Keep it Simple. 

 

I always try the most obvious and simplest route first, even though it may not be the fastest. 

I also try to do things they way the happen in real life. 

 

As for OOP:

 

If your class has a function that destroys the object once it's X or Y position reaches a certain point, then that will apply to every object that is a part of that class. That is the cool thing about classes. A fruit is a fruit. An apple is a member of the fruit class, and an orange is a member of the fruit class. Whether apple or fruit, both can be eaten. 

 

I don't know if you know of a clone system or not that you could use, but that is one way to keep it fast so that only one object is being rendered. The rest are clones and don't have to be rendered individually. 

 

You could also take advantage of arrays as well. Someone wrote a 3d particle system that was fewer than 200 lines, although they already had a pre-made clone function. 

 

Just a few tips. 

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NoodleCandy    139
Will you be using physics in your game? If you are, libraries like Box2D will do the collision detection for you and you just handle it in the callback functions it gives.

I hadn't thought of using physics in my project apart from velocity and collision detection (Do those things even really count as physics?) but thanks, I'll be checking out Box2D. EVEN BETTER is someone made a wrapper for Box2D for OpenFrameworks which hopefully means great things! At first glance, it seems like Box2D might be overkill but we'll see how that goes.

 

If your class has a function that destroys the object once it's X or Y position reaches a certain point, then that will apply to every object that is a part of that class.

That is cool as hell. For my implementation, I actually had the brute force looping and logic for this done in my game loop instead of in the objects' classes. So while I had classes, I wasn't using them properly sleep.png

 

I don't know if you know of a clone system or not that you could use, but that is one way to keep it fast so that only one object is being rendered. The rest are clones and don't have to be rendered individually.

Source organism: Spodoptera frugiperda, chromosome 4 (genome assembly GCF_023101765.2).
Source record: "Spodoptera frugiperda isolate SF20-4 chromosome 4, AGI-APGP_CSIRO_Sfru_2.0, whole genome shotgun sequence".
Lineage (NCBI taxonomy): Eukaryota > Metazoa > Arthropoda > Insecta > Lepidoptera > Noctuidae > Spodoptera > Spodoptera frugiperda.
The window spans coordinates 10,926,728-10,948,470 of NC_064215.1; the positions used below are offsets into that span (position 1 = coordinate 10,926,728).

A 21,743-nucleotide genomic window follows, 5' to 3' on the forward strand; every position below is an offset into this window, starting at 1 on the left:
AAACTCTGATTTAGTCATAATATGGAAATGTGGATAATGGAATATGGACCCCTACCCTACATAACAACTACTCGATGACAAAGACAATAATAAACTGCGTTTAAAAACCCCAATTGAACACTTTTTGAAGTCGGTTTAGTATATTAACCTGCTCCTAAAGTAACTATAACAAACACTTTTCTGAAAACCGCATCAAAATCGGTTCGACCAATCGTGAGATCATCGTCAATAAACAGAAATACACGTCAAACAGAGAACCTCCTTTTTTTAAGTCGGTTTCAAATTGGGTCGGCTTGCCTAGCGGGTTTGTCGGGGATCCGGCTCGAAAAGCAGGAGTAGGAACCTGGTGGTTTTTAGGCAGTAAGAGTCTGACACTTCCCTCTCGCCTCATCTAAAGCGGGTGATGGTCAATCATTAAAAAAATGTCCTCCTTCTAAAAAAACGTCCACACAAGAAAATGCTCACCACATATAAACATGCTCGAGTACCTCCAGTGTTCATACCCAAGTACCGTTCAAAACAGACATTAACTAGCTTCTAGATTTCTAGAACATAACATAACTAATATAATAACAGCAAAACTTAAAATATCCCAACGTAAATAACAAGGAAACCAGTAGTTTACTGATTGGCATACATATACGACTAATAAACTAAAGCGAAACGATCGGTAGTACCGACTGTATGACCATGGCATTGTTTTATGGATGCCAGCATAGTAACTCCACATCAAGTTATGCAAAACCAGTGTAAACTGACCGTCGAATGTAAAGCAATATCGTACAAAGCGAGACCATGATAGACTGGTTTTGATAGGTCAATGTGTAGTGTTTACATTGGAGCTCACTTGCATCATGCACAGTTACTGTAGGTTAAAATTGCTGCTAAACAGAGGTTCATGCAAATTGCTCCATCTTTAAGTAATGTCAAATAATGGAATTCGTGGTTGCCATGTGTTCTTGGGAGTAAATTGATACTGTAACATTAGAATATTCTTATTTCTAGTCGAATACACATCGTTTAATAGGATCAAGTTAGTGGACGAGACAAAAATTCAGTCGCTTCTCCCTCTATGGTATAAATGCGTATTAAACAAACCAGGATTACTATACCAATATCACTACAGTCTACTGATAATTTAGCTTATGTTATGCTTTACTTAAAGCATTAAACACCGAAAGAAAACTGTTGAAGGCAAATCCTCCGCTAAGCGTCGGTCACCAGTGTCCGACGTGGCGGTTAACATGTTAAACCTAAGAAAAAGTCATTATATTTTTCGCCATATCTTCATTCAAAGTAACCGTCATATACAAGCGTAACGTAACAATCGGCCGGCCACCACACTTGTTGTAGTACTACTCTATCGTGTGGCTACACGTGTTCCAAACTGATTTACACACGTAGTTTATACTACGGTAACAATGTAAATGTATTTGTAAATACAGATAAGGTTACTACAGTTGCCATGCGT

I have not heard of this until now and it doesn't make sense in my head. Only one object is being rendered? Say I have 3 circles bouncing around on screen, wouldn't they all need to be rendered and each would have their own attributes: velocity, radius, etc.? I'll do some reading on this when I get the time but that idea made my head hurt.

 

You could also take advantage of arrays as well

I originally used arrays as in the old school array[size] for keeping track of objects but I was told "VECTORS ARE THE FUTURE!!!!" so I'm using them now. I wouldn't be surprised if someone will yell:"NO VECTORS ARE OLD AND BUSTED, X IS THE NEW HOTNESS"

 

You are probably far better than I am at programming

GUESS AGAIN

 

I do try to keep my code as simple as possible, but I think I might be overdoing it. As in, I get paralyzed with fear that my code might not be simple enough.

 

Back to asking questions: would anyone have nice game-centric tutorials or resources for things like dynamically spawning enemies in-game? I have some ideas in my head like "Spawn an enemy if variable x is y. Upon spawning, set the enemy velocity to be hurtling at the player's position at the time of spawning" and such.

 

I currently have logic that drives this outside in my game loop. Like Tutorial Doctor mentioned, there is certain code that could be placed into a class so it'd be nice to have tutorials that would break these kinds of things down to a fool like me. I'm currently on the lookout for books from here: http://stackoverflow.com/questions/388242/the-definitive-c-book-guide-and-list but I get the feeling these books won't have fun tutorials so it'd be nice if there game-centric ones out there.